Fox News does the Times Square freak-out

No need to hand the bomber a victory that he didn't earn

Published May 4, 2010 1:05PM (EDT)

A lot of the time, complaints about the politicization of tragedies consist of empty sanctimony. When people say, "Don’t politicize this," they usually just mean, "Don't disagree with me about how to politicize this." Even a natural occurrence like Hurricane Katrina has profoundly political aspects -- as David Simon puts it in his new show "Treme," the disaster was in some sense man-made, even if the storm wasn't. Terrorism, of course, is inherently political: it's violence designed to produce a political outcome. Hence, there's no way not to respond to it politically. The question is just how.

So I don't begrudge the folks over at Fox News their right to ask questions in the wake of the attempted bombing in Times Square. However, I do begrudge the Fox crew the inane questions they've chosen to ask. (Hat tip to Media Matters on this.)

Interviewing Homeland Security Secretary Janet Napolitano, the Fox and Friends hosts tried to elicit a characterization of the incident as terrorism. Napolitano, who called it a "potential terrorist attack" -- perhaps not wanting to taint a future jury -- didn't satisfy their jonesing for the magic word, in its pure, unmodified state. Later on, host Gretchen Carlson said to guest Rudy Giuliani,

We just interviewed though, the Secretary of Homeland Security, Janet Napolitano, who refuses to say the word terror. Is this a mandate within the Obama administration, not saying the word terror … the reason I ask the question, Mr. Mayor, is because if you have an administration that does not want to say the word terror, then how the heck do you fight terrorism?

Likewise, Fox legal analyst Peter Johnson delivered a melodramatic monologue, asking, "Are we safer now than we were nine years ago, or have officials lost their way … Are we sleeping while the enemy plans? ... Is the Department of Homeland Security protecting you?"

First of all it seems worth noting that the area around the bomb was evacuated, the bomb squad showed up, and no explosion happened. Then, the guy was arrested. So the answer to Carlson's and Johnson's questions would seem to be that, in fact, the government is perfectly capable of protecting us and fighting terrorism. That's at least where the facts seem to point in the Times Square case.

Nor is it in any way obvious what the vocabulary of government officials has to do with anything at all, when there isn't any complaint with their conduct. You know, the stuff they actually did. The fact that some guy tried to set off a badly-designed bomb is in no way evidence of government negligence. "This story sure is a series of close calls," says the National Review’s Kathryn Jean Lopez. That’s the best you guys can come up with? By that standard, every time officials foil a terrorist attack beyond its initial stages, it's a sign that they’re blowing it and leaving us unprotected. Really, the mind boggles at this logic.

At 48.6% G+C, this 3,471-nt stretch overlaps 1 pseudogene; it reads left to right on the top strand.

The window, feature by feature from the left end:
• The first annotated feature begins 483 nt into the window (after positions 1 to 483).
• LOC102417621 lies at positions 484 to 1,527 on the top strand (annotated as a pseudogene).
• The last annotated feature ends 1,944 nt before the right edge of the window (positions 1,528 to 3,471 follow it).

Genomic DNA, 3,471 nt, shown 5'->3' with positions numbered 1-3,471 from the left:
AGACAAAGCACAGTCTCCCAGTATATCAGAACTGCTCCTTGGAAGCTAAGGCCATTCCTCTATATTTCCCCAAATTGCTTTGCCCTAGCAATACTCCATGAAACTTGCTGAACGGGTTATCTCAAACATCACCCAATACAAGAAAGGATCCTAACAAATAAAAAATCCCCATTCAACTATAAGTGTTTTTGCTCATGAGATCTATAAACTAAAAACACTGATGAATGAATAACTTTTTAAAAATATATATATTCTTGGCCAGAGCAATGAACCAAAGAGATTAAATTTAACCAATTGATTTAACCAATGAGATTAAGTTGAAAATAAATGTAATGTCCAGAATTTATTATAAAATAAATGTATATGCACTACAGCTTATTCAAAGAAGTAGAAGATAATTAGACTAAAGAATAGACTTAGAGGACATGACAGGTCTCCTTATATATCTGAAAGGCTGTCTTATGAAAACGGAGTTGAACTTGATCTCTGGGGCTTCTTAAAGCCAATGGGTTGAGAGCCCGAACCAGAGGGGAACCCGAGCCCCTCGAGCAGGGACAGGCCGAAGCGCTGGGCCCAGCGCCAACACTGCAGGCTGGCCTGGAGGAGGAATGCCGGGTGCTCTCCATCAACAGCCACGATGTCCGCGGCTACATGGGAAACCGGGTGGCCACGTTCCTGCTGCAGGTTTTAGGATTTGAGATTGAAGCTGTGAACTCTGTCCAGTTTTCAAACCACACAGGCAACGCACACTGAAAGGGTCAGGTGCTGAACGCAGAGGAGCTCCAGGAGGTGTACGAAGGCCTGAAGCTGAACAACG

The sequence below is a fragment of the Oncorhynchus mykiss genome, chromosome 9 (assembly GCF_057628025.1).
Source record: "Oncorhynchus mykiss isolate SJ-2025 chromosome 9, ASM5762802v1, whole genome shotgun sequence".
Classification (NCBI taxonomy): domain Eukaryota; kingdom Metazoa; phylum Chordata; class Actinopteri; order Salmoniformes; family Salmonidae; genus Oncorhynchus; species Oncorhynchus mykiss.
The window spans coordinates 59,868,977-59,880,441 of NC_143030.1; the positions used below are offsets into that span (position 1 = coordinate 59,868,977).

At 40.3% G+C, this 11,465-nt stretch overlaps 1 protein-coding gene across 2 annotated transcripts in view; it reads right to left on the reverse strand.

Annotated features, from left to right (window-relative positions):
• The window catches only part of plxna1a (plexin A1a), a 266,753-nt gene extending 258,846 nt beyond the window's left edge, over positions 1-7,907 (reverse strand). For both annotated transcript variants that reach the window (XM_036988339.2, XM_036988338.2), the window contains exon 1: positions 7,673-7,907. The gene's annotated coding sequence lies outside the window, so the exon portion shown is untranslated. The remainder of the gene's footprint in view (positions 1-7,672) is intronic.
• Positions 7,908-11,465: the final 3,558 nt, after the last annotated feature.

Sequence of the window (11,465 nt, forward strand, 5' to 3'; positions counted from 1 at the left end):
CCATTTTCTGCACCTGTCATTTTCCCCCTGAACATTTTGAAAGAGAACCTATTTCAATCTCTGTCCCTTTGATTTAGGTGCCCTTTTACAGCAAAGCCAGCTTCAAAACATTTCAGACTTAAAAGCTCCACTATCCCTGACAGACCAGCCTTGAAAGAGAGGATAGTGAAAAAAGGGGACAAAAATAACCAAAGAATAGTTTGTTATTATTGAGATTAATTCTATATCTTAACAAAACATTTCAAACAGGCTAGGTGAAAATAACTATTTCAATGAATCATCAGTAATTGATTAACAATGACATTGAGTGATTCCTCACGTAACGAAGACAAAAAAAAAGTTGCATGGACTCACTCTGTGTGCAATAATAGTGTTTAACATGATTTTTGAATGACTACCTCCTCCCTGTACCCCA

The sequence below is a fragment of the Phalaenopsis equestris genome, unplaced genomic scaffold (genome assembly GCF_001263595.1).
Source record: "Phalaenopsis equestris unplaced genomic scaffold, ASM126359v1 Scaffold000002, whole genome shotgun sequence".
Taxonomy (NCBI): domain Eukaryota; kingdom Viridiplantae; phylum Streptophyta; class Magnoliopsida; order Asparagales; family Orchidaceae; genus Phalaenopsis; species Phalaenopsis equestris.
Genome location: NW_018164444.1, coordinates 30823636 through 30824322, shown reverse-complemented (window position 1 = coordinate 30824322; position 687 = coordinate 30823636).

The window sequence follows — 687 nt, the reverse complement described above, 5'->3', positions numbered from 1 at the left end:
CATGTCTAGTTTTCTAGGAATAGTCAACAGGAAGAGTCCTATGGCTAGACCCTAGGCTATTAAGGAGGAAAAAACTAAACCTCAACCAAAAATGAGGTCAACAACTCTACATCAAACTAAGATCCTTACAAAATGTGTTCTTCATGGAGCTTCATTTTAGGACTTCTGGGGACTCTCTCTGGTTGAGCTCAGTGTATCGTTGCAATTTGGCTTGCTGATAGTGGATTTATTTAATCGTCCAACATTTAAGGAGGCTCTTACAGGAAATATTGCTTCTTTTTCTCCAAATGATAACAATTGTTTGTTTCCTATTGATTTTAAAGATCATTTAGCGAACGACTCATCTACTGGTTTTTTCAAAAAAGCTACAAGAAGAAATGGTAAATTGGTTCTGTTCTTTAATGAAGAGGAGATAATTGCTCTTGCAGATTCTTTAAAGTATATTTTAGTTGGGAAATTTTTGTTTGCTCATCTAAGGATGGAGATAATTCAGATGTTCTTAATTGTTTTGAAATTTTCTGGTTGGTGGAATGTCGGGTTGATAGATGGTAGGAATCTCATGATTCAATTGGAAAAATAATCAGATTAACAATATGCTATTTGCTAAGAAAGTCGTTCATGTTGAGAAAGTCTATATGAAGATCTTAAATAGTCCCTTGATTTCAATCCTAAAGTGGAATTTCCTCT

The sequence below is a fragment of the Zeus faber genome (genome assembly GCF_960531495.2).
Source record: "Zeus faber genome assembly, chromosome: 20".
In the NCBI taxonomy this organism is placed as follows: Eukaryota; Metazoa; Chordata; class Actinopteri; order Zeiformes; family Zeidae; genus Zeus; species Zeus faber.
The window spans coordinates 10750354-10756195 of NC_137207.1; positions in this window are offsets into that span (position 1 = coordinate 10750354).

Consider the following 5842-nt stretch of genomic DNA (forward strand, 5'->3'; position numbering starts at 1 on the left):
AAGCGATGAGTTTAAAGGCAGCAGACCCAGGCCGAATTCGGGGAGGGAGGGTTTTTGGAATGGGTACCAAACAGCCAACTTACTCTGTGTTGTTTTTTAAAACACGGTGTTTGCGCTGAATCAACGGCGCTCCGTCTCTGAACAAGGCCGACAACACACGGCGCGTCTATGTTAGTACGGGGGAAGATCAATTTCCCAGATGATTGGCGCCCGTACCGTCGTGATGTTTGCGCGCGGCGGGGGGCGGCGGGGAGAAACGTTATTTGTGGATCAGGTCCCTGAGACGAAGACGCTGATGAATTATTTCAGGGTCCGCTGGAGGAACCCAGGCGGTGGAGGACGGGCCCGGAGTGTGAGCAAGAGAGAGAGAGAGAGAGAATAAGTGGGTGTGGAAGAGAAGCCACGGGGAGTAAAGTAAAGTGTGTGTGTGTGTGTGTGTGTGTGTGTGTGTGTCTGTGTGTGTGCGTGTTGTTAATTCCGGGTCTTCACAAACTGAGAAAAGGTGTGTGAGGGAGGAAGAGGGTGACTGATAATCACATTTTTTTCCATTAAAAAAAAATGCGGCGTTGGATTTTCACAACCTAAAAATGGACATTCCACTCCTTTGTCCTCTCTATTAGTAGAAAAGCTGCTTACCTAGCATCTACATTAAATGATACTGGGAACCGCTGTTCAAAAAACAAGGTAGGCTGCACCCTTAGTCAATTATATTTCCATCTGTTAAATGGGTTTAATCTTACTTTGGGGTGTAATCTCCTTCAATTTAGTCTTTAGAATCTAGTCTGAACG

It's just not that hard to do terrible things to innocent people. We see this all the time, and the fact that would-be terrorists so often blow it is mainly a sign of their relative weakness and incompetence. But it's also evidence that anything beyond the planning stages is really going to be, as Lopez puts it, "a close call," and we should count ourselves lucky that there aren't more catastrophic events, rather than grab at whatever argument we can, no matter how implausible, to use as a cudgel against politicians we don't like.

But alas, there's also a nonsensical attempt to use this attack as part of the complaint against trying Khalid Sheikh Mohammed in New York. Says Fox's Steve Doocy, "New York is always a target." So does it really make sense "to have the Khalid Shaikh Mohammed trial and the other terrorists done right here at this big target?" Rep. Peter King, R-N.Y. echoes him. "This trial should be taken out of New York; it should be announced immediately. What Attorney General Eric Holder is doing is just really fighting here for a left wing ideology." (King is also inexplicably outraged that Holder is exercising independence as attorney general, and calls for the president to subjugate the prosecutorial arm of the government to his will.)

Look, terrorists aren't like gnats attracted to a light. They're not just getting pulled around to various targets depending on how much attractive stuff we pile up there. What conservatives freaking out over this have failed to grasp is that terrorism is strategic. They go after available targets to try to produce political outcomes that will benefit their cause. If New York is, as Doocy says, "always a target," then it's probably not going to make a difference where Mohammed is tried. Rather more to the point, we can't really predict what will motivate any given attack. It's just not that hard for some militant to pick up a gun or strap on a bomb and go. The fact that it doesn't happen that much is not evidence of a terrifying secret plot in the making. What it shows is that as a rule, we're pretty safe, and can't really expect to predict too well the exceptions to that rule. So it doesn't make a whole lot of sense to descend into utter terror every time some nasty character bungles a car bomb and gets busted at the airport.

Some on the right would like to take advantage of this moment to declare race war. (See Mark Steyn at the National Review, claiming that the government is insufficiently suspicious of "guy[s] with a name like Mohammed," and Rev. Franklin Graham declaring, "Muslims are getting a pass.") Panicking and declaring race war seems like exactly the response that terrorism is meant to elicit, so let's perhaps all just chill out. We busted the would-be bomber. Why give him what he wanted now?

By Gabriel Winant

Gabriel Winant is a graduate student in American history at Yale.

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